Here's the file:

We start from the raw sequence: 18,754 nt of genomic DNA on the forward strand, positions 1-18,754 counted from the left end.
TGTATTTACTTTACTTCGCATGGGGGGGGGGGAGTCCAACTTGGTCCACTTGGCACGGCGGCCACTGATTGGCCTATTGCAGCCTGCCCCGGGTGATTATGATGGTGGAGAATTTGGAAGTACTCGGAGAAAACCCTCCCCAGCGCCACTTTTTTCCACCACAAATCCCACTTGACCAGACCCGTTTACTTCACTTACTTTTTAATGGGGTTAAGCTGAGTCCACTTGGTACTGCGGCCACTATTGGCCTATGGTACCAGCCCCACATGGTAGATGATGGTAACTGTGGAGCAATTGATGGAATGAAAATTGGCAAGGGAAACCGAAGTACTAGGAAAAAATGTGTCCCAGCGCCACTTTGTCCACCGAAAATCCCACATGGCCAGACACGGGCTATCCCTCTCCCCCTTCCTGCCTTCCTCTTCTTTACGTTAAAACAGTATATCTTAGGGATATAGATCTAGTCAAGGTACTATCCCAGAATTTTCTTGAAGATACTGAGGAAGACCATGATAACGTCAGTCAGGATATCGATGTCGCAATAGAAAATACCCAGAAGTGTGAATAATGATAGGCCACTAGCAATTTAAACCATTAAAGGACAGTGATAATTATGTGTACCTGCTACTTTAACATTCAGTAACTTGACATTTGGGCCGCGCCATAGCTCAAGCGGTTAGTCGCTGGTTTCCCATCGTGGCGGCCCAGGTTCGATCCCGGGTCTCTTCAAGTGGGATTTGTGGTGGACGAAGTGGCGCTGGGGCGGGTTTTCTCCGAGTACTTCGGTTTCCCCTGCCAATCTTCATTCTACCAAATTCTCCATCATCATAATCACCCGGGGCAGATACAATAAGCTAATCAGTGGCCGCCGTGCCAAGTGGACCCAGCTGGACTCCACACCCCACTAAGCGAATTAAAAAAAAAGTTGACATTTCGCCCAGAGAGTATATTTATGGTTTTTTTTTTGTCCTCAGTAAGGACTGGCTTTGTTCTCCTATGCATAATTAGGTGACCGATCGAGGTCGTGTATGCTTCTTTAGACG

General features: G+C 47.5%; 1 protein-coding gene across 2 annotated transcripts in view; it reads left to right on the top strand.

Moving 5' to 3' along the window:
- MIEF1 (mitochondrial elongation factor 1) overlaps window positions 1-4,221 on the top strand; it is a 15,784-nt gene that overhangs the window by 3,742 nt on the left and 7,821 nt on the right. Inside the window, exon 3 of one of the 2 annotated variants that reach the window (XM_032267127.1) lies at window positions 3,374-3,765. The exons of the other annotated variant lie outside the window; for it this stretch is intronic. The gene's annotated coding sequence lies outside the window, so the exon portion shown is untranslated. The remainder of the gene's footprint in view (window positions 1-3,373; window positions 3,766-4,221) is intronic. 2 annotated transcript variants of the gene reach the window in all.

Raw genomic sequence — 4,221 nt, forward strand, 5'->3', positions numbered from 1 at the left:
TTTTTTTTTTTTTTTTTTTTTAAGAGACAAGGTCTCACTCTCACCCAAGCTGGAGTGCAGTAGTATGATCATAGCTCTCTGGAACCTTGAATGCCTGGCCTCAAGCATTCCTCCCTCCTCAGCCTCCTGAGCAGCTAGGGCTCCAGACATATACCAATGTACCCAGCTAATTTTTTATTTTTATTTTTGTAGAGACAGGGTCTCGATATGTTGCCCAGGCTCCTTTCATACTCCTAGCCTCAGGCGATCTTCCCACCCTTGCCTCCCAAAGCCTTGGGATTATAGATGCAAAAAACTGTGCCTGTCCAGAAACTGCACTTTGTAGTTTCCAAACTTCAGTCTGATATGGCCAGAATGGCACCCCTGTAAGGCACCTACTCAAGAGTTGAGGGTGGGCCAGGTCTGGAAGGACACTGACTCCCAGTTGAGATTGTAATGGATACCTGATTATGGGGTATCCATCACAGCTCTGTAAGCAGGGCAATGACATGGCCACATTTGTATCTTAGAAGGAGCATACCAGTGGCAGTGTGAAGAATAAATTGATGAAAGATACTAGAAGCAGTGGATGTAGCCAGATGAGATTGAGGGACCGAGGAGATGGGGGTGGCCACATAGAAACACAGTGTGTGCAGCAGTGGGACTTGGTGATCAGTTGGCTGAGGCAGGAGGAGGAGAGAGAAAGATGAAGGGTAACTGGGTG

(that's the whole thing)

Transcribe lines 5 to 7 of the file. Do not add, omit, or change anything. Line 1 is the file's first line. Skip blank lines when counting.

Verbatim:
- MIEF1 (mitochondrial elongation factor 1) overlaps window positions 1-4,221 on the top strand; it is a 15,784-nt gene that overhangs the window by 3,742 nt on the left and 7,821 nt on the right. Inside the window, exon 3 of one of the 2 annotated variants that reach the window (XM_032267127.1) lies at window positions 3,374-3,765. The exons of the other annotated variant lie outside the window; for it this stretch is intronic. The gene's annotated coding sequence lies outside the window, so the exon portion shown is untranslated. The remainder of the gene's footprint in view (window positions 1-3,373; window positions 3,766-4,221) is intronic. 2 annotated transcript variants of the gene reach the window in all.

Raw genomic sequence — 4,221 nt, forward strand, 5'->3', positions numbered from 1 at the left:
TTTTTTTTTTTTTTTTTTTTTAAGAGACAAGGTCTCACTCTCACCCAAGCTGGAGTGCAGTAGTATGATCATAGCTCTCTGGAACCTTGAATGCCTGGCCTCAAGCATTCCTCCCTCCTCAGCCTCCTGAGCAGCTAGGGCTCCAGACATATACCAATGTACCCAGCTAATTTTTTATTTTTATTTTTGTAGAGACAGGGTCTCGATATGTTGCCCAGGCTCCTTTCATACTCCTAGCCTCAGGCGATCTTCCCACCCTTGCCTCCCAAAGCCTTGGGATTATAGATGCAAAAAACTGTGCCTGTCCAGAAACTGCACTTTGTAGTTTCCAAACTTCAGTCTGATATGGCCAGAATGGCACCCCTGTAAGGCACCTACTCAAGAGTTGAGGGTGGGCCAGGTCTGGAAGGACACTGACTCCCAGTTGAGATTGTAATGGATACCTGATTATGGGGTATCCATCACAGCTCTGTAAGCAGGGCAATGACATGGCCACATTTGTATCTTAGAAGGAGCATACCAGTGGCAGTGTGAAGAATAAATTGATGAAAGATACTAGAAGCAGTGGATGTAGCCAGATGAGATTGAGGGACCGAGGAGATGGGGGTGGCCACATAGAAACACAGTGTGTGCAGCAGTGGGACTTGGTGATCAGTTGGCTGAGGCAGGAGGAGGAGAGAGAAAGATGAAGGGTAACTGGGTG